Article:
HP Omen 27i Review: Brilliant Color, Instant Response

A colorful 27-incher at 165 Hz

HP Omen 27i
(Image: © HP)

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Uncalibrated – Maximum Backlight Level

To compare the Omen 27i’s performance to others, we selected five 27-inch non-HDR screens from our recent reviews. It turns out they’re all VA panels, so the HP is our lone IPS sample. We have Cooler Master’s GM27-CF, Samsung’s C27RG5, Pixio’s PXC273 and MSI’s MAG271CQR & G27C4. All offer extended color except the Samsung. 

The Omen 27i is rated for 350 nits and easily exceeds that value. 371 nits is plenty of light for any indoor environment. With a minimum value of 37 nits, you can play in total darkness without fatigue. For an ideal 50 nits, set the brightness slider to 4. It offers good precision with about 2-3 nits per click through 100 steps.

When compared to VA panels, the 27i’s black level is closer to dark gray than true black. This can be improved by using the dynamic contrast feature which on this monitor has no visible downside. Overall native contrast is a little below average for IPS panels at 891.4:1.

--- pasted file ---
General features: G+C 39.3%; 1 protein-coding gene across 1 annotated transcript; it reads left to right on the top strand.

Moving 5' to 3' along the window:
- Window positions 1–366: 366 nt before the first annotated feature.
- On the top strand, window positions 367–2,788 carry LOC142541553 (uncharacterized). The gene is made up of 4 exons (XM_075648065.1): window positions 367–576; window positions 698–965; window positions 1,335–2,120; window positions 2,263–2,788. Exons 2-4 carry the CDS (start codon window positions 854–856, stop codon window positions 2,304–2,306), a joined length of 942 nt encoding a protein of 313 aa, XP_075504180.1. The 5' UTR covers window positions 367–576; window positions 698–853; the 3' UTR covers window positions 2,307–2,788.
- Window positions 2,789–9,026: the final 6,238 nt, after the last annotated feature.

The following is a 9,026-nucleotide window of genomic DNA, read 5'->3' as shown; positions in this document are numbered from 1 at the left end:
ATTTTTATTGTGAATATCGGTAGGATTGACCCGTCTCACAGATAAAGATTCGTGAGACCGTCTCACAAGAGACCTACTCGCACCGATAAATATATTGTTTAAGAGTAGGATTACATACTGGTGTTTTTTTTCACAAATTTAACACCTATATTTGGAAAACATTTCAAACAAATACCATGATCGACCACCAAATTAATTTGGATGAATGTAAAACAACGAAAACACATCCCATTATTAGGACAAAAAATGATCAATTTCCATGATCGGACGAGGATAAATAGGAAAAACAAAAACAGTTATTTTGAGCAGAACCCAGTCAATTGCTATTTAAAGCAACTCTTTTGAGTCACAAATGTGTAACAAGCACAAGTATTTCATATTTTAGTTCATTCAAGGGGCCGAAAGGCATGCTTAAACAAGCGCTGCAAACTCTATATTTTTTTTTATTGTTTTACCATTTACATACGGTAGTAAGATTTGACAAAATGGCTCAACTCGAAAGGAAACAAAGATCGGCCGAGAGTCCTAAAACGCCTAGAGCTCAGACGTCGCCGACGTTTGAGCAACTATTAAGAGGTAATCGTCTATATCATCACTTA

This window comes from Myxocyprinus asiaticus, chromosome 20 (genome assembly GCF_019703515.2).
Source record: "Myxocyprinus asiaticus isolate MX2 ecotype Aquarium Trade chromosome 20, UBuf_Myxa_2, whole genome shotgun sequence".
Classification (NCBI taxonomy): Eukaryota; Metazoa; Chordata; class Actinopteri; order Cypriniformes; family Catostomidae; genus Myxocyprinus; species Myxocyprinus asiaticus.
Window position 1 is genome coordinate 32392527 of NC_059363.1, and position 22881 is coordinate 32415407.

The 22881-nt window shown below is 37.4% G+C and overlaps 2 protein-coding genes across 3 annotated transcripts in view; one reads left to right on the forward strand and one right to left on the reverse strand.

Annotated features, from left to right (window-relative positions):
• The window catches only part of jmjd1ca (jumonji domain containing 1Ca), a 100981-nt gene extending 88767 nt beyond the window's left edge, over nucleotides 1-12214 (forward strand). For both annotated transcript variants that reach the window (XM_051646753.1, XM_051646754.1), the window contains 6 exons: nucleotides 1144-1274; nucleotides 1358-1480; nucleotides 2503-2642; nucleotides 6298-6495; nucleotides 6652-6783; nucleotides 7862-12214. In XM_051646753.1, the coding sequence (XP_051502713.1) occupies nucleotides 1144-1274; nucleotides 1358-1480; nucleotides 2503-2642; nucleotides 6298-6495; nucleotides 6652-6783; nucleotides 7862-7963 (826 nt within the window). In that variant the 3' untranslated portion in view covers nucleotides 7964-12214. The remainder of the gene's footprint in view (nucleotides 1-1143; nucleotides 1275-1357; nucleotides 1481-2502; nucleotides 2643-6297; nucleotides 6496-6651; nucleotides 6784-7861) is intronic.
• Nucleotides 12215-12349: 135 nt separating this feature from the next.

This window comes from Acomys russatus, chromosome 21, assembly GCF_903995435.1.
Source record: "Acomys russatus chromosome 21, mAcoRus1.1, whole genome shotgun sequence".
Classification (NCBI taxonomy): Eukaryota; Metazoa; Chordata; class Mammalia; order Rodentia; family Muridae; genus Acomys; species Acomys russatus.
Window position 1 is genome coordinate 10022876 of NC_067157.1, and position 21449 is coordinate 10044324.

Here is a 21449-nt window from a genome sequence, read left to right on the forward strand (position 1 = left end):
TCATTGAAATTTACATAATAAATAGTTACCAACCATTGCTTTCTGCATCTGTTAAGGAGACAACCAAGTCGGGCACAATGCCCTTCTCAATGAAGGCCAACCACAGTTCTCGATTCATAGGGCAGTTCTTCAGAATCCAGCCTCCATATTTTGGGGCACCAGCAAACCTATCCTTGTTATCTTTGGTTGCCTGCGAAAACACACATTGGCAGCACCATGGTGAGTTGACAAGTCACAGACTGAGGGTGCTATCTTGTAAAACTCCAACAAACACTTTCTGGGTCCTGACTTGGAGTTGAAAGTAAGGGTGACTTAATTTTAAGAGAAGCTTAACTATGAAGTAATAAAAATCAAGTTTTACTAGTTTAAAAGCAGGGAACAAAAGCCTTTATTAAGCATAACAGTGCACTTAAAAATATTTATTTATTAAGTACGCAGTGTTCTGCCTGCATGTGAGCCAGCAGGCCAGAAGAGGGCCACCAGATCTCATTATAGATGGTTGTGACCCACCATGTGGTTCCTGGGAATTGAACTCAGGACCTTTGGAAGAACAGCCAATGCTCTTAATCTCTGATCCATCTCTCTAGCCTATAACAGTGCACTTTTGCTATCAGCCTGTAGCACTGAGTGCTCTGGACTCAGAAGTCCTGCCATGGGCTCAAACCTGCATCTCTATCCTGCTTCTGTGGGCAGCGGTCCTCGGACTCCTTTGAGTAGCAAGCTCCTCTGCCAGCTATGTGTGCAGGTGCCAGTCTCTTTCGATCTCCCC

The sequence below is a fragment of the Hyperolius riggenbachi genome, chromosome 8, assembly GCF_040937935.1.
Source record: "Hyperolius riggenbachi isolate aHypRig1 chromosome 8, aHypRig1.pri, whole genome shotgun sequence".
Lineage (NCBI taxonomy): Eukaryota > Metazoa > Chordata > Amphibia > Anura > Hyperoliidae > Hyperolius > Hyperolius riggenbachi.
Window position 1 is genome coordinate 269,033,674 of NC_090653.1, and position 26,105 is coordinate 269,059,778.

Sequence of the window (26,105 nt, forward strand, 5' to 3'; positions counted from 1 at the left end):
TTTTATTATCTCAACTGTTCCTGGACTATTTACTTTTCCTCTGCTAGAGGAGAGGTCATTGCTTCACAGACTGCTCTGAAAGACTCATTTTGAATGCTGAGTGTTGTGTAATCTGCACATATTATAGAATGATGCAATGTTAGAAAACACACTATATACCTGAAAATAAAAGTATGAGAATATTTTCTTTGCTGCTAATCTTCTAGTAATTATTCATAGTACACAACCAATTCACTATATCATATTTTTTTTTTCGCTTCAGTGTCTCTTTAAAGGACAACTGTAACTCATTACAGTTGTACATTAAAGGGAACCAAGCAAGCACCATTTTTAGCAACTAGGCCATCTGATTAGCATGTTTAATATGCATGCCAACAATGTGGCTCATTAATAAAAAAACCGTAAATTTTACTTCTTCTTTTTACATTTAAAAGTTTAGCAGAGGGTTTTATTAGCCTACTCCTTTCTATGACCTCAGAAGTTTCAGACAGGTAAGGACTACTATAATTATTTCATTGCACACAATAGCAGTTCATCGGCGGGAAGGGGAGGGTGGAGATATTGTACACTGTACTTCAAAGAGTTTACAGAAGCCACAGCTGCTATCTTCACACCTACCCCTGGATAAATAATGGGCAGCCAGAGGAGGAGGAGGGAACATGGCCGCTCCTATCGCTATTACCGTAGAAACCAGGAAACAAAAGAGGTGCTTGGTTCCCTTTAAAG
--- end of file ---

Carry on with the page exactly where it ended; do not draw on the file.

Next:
After Calibration to 200 nits 

Calibration cost us a little dynamic range. We chose to reduce the contrast slider two clicks for more accurate whites at 90 and 100% brightness. While the 27i sports richly saturated color, its black levels aren’t quite as deep as those found in a VA monitor.

ANSI contrast holds steady at 781.1:1, slightly below the static value. Though we’re impressed with the 27i’s color quality, it doesn’t quite have the image depth of a VA gaming display. But with dynamic contrast engaged, it looks more like a premium IPS panel.

Christian Eberle
Contributing Editor

Christian Eberle is a Contributing Editor for Tom's Hardware US. He's a veteran reviewer of A/V equipment, specializing in monitors. Christian began his obsession with tech when he built his first PC in 1991, a 286 running DOS 3.0 at a blazing 12MHz. In 2006, he undertook training from the Imaging Science Foundation in video calibration and testing and thus started a passion for precise imaging that persists to this day. He is also a professional musician with a degree from the New England Conservatory as a classical bassoonist which he used to good effect as a performer with the West Point Army Band from 1987 to 2013. He enjoys watching movies and listening to high-end audio in his custom-built home theater and can be seen riding trails near his home on a race-ready ICE VTX recumbent trike. Christian enjoys the endless summer in Florida where he lives with his wife and Chihuahua and plays with orchestras around the state.